As tasks get more complex, they might start to challenge players' abilities or tax her resources. Beat up a gang of thugs. Research something obscure in the library. Steal something from another player's Haven. Give an NPC a quantity of your blood as payment for A Thing. Convince another player to do something for you in another Quest. It might even ask you to do something your character isn't specialized to do. Perhaps you're a bruiser and have been called-upon to do something that requires more finesse. Perhaps it's something that requires (or all but requires) a certain Discipline to do. Erase someone's memories. Retrieve a parcel resting on a ledge only reachable as a bat. Help someone move a three-ton couch. Whatever. That's where other players come in. You'll need to convince another player to do the things you can't, or at least don't want to risk. Further down the chain, there might even be Quests that outright require you to get someone else to do it for whatever story-reasons. That's where having friends (or at least working partners) in Elysium will be invaluable. You'll need to build relationships with people who can help you directly, as well as knowing people who know people who know people... for a price.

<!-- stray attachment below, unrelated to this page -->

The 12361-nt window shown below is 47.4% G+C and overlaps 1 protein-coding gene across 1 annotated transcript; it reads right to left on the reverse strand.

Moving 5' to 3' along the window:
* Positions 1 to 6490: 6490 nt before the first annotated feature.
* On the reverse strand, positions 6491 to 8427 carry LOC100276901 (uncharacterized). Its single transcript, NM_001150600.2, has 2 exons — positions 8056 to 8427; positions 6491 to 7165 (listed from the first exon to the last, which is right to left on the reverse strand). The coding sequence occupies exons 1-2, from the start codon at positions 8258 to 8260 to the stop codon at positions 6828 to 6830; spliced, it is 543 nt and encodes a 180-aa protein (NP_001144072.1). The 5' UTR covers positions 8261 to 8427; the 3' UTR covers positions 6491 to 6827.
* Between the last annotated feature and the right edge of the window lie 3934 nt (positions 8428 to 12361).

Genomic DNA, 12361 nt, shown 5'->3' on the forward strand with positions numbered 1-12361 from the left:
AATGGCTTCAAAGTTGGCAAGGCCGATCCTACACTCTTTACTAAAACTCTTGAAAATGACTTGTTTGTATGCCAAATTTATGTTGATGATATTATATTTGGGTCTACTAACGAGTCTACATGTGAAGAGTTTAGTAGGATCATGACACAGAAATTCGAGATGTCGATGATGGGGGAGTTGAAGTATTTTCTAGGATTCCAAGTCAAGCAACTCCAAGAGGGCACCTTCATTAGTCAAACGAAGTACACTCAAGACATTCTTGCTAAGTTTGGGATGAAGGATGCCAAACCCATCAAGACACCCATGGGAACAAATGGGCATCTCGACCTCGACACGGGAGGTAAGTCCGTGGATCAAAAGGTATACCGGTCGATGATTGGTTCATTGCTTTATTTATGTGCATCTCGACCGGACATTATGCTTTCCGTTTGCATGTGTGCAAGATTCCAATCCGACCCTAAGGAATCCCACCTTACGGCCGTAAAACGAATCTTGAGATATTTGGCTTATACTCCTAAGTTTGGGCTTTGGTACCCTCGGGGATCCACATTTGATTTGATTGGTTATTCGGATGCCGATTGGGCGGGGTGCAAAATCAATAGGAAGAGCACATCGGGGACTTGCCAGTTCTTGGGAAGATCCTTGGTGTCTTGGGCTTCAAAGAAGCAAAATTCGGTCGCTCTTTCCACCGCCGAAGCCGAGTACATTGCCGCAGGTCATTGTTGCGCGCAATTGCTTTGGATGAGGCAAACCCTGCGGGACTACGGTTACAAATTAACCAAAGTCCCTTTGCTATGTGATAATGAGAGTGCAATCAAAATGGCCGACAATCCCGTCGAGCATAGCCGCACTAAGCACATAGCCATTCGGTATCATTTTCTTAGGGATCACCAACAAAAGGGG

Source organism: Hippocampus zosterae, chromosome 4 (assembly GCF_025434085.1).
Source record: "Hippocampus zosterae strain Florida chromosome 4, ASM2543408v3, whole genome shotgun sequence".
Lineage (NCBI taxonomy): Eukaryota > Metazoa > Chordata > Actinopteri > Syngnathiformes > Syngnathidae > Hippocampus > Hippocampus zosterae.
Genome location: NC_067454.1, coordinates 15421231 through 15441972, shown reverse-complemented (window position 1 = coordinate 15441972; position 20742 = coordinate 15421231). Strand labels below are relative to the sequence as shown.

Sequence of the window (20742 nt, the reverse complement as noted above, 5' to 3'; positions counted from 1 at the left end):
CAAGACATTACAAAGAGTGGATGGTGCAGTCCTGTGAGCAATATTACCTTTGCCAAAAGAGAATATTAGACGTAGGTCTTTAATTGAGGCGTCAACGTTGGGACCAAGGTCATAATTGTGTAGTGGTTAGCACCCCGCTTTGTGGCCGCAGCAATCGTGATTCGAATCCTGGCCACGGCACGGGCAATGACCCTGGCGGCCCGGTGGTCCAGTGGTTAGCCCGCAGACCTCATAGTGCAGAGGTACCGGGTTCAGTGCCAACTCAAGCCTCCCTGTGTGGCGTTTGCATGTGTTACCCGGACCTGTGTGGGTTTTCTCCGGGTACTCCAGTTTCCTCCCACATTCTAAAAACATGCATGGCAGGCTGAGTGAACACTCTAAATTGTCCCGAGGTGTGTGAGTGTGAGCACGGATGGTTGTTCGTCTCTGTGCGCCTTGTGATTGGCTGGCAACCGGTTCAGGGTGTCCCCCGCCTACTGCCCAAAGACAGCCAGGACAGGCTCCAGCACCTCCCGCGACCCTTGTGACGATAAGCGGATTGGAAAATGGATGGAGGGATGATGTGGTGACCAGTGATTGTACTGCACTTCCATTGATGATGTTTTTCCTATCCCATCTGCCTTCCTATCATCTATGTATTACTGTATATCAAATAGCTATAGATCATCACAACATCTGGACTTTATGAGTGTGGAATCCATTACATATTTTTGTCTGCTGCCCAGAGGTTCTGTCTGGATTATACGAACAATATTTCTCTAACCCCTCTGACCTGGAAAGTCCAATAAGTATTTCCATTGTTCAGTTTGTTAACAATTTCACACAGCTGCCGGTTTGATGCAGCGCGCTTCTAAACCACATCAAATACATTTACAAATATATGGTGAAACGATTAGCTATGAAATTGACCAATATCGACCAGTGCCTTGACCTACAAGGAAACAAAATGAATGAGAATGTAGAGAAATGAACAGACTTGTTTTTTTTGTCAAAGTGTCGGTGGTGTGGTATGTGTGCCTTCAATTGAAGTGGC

Degrees of Complexity
Many games start off with simple challenges and scale the difficulty in a linear manner. Most RPG's, for instance, have players start off with the worst weapons in the game, and set them to fighting weak monsters to match. As the player progresses, she gets better gear, and learns more powerful abilities, which she uses to overcome monsters with more hit points, harsher attacks and/or more options in combat as well. Play follows a pretty straight progression.
Other games (especially things you'll find on FaceBook, for instance) take a much more complex route. They'll start you off having you harvest radishes, then move you on to other vegetables, then put a time limit on it, then ask you to harvest them while wearing a yellow dress, and so forth. The player continues to follow quest chain, meeting the quest requirements as they come up.